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  5. "De gråter."

"De gråter."

Translation:They cry.

January 30, 2015

17 Comments


https://www.duolingo.com/profile/shrikrishna1

Does 'gråter' means to make a loud sound , or shed tears also?


https://www.duolingo.com/profile/Arnauti

Only the tear-shedding version, just yelling isn't gråter.


https://www.duolingo.com/profile/Chickenosis

What would the word be for breaking down and making loud sounds?


https://www.duolingo.com/profile/Arnauti

The closest translation of cry (as in 'not weep') is probably skrika, other words include ropa (pretty neutral, like 'call' in this sense), vråla ('roar'). There are lots of other words with similar meaning such as hojta, gasta, gapa, skräna etc.


https://www.duolingo.com/profile/szmannz

What happened to them, why are they all crying


https://www.duolingo.com/profile/yourdyingi

i keep getting laugh and cry mixed up, theyre two different things


https://www.duolingo.com/profile/nahuatl1939

Swiss German ( Alemanish) is graenne ! German is weinen. quite different.


https://www.duolingo.com/profile/JMiklasS

there is also "grämen" in high german, although it's not really common nowadays

https://en.wiktionary.org/wiki/grämen

i wonder if this is related


https://www.duolingo.com/profile/nahuatl1939

german = weinen. BUT, Swiss german ( Alamanisch) - graenne' ( i write ae because i don't have the umlaut sign on my spanish keyboard.to put on the "A" it is common practice to write " ae" in that case. Swiss german (I Alamanisch) ist Mittelhochdeutsch). that's why you will find so many words similar to the Scandinavian languages and to Dutch as well and also so different from Hochdeutsch ( which the Swiss germans call :" Schriftdeutsch " or written german because they don;'t speak it between themselves.only with foreigners who happen to speak German.I am a ROMAND, that means a french-speaking Swiss. But I also speak Swiss german ( Alamanisch).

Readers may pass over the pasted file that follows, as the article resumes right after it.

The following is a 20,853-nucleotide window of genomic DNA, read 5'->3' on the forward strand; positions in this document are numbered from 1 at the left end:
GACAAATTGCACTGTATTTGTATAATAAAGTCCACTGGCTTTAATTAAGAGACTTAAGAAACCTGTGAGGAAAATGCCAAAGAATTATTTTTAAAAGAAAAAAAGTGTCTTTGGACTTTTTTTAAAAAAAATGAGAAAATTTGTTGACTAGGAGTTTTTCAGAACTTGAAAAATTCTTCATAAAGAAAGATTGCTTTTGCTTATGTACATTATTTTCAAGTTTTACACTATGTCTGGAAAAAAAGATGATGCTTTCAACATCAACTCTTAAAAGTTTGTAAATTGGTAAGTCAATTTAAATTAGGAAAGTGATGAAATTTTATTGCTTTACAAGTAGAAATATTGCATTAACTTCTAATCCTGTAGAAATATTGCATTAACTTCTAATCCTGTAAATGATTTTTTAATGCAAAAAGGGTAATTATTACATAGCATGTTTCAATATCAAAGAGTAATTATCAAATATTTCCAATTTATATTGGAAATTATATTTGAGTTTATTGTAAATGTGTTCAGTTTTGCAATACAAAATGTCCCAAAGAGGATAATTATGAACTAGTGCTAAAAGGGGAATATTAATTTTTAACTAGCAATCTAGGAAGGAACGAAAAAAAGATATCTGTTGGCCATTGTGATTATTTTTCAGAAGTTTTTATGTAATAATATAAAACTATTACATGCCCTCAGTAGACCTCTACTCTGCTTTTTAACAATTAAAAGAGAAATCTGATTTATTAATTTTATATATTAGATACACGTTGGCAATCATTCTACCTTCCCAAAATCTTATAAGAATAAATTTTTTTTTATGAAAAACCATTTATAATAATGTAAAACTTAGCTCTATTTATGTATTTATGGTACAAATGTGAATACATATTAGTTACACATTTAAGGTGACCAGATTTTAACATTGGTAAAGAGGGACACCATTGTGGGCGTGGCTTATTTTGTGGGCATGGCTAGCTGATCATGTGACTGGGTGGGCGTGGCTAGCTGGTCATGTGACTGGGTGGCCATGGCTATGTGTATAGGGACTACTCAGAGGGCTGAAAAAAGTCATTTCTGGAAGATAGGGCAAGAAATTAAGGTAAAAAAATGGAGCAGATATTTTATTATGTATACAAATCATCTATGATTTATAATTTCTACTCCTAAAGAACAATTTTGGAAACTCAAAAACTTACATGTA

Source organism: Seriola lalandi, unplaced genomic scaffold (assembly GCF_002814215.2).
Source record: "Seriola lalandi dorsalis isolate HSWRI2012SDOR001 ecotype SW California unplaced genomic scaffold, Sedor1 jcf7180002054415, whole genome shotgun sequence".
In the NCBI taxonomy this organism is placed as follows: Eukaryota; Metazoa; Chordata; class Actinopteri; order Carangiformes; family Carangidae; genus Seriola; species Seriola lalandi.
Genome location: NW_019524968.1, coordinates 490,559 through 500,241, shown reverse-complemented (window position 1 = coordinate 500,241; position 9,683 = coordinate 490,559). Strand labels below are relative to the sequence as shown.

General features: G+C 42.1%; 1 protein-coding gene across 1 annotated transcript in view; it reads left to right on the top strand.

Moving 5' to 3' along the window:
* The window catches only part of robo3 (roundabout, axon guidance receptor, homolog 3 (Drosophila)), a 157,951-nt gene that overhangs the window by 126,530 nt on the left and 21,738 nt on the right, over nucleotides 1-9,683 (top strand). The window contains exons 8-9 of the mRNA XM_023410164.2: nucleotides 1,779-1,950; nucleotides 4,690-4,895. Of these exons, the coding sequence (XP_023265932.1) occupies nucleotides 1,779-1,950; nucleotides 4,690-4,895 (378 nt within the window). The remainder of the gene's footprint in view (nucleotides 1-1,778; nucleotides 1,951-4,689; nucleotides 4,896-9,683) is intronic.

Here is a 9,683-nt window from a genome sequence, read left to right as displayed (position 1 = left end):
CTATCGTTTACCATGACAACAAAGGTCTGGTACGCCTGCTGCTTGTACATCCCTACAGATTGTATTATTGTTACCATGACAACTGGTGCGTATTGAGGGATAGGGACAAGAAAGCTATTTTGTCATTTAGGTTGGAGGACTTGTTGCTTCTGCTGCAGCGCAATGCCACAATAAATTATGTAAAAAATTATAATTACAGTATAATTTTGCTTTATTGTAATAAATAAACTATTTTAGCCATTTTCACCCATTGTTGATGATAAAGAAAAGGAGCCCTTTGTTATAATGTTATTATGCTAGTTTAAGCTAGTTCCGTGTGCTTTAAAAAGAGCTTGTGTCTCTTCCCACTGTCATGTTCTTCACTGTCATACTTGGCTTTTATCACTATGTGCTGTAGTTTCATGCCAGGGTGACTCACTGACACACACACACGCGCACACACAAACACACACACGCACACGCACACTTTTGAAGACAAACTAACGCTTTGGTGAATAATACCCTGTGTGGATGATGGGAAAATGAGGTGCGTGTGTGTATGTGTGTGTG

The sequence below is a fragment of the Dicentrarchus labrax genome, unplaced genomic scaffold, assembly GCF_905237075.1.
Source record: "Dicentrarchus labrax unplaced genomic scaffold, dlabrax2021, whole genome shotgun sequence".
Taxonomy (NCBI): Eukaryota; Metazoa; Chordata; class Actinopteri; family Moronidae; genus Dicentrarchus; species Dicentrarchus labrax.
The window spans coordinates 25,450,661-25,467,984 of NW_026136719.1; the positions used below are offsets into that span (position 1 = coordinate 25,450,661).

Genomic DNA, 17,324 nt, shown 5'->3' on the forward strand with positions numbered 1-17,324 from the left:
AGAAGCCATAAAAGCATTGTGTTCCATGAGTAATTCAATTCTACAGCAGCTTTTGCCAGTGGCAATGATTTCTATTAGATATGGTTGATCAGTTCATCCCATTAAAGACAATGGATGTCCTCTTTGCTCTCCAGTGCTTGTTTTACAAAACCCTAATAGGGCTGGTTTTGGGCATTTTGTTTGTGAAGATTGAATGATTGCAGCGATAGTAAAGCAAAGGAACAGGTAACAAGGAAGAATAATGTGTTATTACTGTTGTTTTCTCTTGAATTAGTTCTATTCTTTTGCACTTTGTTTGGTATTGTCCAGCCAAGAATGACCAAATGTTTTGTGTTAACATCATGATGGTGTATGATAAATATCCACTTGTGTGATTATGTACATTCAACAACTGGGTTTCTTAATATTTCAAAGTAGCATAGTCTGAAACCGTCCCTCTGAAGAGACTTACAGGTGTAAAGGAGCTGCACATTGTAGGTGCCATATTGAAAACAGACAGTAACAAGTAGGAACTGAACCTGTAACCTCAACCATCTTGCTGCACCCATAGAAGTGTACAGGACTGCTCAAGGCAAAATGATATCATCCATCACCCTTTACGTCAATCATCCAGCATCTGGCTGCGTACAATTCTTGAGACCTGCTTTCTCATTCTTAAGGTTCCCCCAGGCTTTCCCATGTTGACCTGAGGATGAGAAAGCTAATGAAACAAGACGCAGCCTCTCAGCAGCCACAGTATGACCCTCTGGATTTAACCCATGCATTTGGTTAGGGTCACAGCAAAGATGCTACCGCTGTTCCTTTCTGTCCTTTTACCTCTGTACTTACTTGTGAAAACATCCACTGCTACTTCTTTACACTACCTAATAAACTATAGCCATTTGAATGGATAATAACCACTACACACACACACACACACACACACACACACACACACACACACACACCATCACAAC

https://www.duolingo.com/profile/nizzle1931

Will someone please let me know if the audio is correct for gråtor? The voice pronounces the sentence as "dome geroter" but when I hover the mouse over the word the voice then pronounces it as "gro-ter".


https://www.duolingo.com/profile/sotnosen93

The audio is correct. The hover-over pronunciation is also correct, kind of, but puts too much emphasis on the individual syllables if that makes sense.


https://www.duolingo.com/profile/StellaBartolini

why is not gråt? google translate gråt as crying and gråter as cry.


https://www.duolingo.com/profile/thorr18

gråt is an imperative. "Cry! I command you".
You often drop the er from a verb to make it imperative. (gråter -> gråt)

gråt can also be a noun: "My crying is a tedious behavior"
In English the noun and verb are both crying so maybe it's a little hard for me to show. This exercise uses the verb, not the noun. You can't say "They behavior" but you can say "They behave". Same with gråt vs gråta.


https://www.duolingo.com/profile/dickupyaballs

Is "they are crying" not an acceptable answer in this case?


https://www.duolingo.com/profile/ChoYume

Would "gråter" be used to translate "to sob" as well?

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